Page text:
• (5) For updating these poverty lines every year to take account of the changes in prices, the expert group suggested the use of the Consumer Price Index for Industrial Workers, routinely prepared by the Labour Bureau, for the urban poverty line, and the Consumer Price Index for Agricultural Labour for the rural poverty line. Now, it was obvious that all commodities featuring in the all-India basket will not be found in every state. The expert group therefore suggested the use of the price indi ces of two groups, food and non-food, in the two consumer price indices for updating. That the prices used in these consumer price indices were not necessarily the same as in the NSSO’s consumer expenditure surveys, on the basis of which the poverty lines had been estimated, did not seem to matter. Nor did it matter that the weights of food and non-food items in the two indices were often different from their weights in the all-India poverty line basket or the state-level poverty line baskets.
  • It is not clear why this was suggested. For, the NSSO was conducting annual consumer expenditure surveys, with a smaller sample than the quinquennial surveys. These reported the quantity and value data for almost 80% of the commodities entering into household expenditure from which price data could be easily worked out. The Planning Commission was in a position to obtain this at the earliest from the NSSO every year.
  • (6) Both the above approaches resulted in distorting the state-level poverty lines and the consequent percentages of the population below the poverty lines. Two papers2 published later had tried to highlight the extent of distortion at the state level arising out of this questionable method of calculation of the rural and urban p overty lines, which were the basic data required by the Planning Commission, the government and the public. But these objections were ignored. How distorted they were has now been demonstrated by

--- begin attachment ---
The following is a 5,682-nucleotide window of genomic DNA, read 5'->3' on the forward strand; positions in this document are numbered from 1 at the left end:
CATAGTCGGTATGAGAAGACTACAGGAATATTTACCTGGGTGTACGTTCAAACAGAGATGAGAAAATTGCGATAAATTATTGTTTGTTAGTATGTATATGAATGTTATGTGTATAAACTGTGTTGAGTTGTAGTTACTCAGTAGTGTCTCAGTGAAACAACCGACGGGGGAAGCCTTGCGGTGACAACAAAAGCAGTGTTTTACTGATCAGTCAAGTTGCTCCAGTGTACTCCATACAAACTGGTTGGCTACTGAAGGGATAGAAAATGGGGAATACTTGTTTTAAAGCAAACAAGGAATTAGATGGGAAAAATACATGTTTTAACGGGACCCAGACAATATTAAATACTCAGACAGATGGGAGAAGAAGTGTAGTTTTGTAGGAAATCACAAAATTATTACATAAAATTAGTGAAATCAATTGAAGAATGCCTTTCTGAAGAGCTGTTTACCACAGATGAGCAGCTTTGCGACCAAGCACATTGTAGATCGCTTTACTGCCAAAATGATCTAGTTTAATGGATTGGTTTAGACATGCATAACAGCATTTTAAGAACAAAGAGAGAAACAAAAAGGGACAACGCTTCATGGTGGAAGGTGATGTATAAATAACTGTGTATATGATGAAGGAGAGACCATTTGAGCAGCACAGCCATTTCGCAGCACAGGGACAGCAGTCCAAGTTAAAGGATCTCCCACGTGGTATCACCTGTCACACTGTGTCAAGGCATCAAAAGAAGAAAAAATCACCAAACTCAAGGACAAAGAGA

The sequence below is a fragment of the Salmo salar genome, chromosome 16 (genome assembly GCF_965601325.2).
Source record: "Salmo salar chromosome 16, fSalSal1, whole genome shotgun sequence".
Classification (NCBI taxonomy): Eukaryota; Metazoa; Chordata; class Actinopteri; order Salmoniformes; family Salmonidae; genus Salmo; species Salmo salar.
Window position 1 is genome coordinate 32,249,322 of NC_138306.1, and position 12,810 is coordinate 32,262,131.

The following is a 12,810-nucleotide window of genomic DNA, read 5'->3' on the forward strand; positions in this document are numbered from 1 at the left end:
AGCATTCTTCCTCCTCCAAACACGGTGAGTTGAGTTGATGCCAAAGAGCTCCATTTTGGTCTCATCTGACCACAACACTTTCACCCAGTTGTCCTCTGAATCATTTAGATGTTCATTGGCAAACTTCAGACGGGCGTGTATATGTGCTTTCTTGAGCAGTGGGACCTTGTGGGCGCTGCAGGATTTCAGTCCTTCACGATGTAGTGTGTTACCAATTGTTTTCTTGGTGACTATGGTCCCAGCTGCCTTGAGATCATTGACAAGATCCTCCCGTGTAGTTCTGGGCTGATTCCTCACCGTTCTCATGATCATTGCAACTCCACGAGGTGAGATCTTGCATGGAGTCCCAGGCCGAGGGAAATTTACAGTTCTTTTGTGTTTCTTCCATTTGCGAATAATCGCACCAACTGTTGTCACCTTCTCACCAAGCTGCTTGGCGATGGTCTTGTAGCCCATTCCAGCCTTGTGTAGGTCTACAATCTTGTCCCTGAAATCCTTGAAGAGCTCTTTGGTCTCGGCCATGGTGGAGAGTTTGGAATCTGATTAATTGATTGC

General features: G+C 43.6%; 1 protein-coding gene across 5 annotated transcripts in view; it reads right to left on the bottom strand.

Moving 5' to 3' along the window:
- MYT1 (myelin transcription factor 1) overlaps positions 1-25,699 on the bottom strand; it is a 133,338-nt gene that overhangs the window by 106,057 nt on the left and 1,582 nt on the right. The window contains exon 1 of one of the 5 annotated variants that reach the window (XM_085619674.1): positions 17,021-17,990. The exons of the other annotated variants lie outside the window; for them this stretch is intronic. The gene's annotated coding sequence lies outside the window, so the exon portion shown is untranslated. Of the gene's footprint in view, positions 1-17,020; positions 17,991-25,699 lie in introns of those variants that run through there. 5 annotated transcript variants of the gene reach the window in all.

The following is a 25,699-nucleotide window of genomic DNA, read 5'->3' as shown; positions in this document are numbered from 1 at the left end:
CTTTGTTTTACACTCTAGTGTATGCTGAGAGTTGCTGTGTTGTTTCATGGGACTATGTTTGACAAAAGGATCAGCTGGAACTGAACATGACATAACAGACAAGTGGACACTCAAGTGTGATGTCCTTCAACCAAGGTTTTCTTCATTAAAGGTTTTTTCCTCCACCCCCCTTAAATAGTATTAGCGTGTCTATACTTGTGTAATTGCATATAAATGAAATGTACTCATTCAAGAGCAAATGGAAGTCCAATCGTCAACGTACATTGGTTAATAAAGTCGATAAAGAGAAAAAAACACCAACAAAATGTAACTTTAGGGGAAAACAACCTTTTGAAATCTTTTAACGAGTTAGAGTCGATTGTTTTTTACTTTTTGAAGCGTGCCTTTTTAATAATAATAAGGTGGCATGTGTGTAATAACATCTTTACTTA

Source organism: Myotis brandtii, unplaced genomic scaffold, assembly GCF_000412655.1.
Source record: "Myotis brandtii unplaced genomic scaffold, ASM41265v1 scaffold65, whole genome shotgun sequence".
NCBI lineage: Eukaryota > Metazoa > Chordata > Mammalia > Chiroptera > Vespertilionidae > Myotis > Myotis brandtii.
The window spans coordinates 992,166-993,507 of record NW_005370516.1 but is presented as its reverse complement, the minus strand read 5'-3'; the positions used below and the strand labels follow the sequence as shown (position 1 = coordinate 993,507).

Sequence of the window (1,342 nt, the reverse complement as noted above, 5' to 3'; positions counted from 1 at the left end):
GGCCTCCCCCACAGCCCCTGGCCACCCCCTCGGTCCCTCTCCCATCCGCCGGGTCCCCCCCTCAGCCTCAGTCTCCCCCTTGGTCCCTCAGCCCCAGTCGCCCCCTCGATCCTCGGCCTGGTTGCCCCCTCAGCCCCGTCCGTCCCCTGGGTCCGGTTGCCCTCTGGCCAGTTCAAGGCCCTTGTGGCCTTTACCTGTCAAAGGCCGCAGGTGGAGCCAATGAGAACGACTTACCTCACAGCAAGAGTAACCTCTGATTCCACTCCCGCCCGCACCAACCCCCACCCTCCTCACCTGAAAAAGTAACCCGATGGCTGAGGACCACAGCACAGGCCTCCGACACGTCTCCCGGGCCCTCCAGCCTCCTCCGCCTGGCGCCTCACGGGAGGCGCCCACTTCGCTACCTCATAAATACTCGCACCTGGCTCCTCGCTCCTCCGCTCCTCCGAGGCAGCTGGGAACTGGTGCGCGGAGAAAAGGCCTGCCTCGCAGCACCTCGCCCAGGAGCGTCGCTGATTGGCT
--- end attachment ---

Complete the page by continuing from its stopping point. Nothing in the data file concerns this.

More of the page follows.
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    the calculations of the Tendulkar Committee of the Planning Commission last year. It is now clear that the Commission and the governments in India persisted with erroneous calculations of poverty lines at the state level for more than 16 years.

    The Tendulkar Committee

    Finally, in 2009 the Planning Commission set up another expert committee under the chairmanship of Suresh D Tendulkar, whose report3 was accepted by the Planning Commission this year. The Tendulkar Committee made a basic corrective departure. It used the price data from the NSSO’s consumer expenditure survey for the latest available year (2004-05) to calculate the price indices for the rural and urban areas of the states as well as the union. Besides the 80% of the items in the consumer baskets for which price data were available from the NSS surveys, the committee used other similar survey data from NSS surveys for education and health expenditures and for rent. This removed a major source of error from the poverty line c alculations by the Planning Commission following the recommendations of the Lakdawala Committee.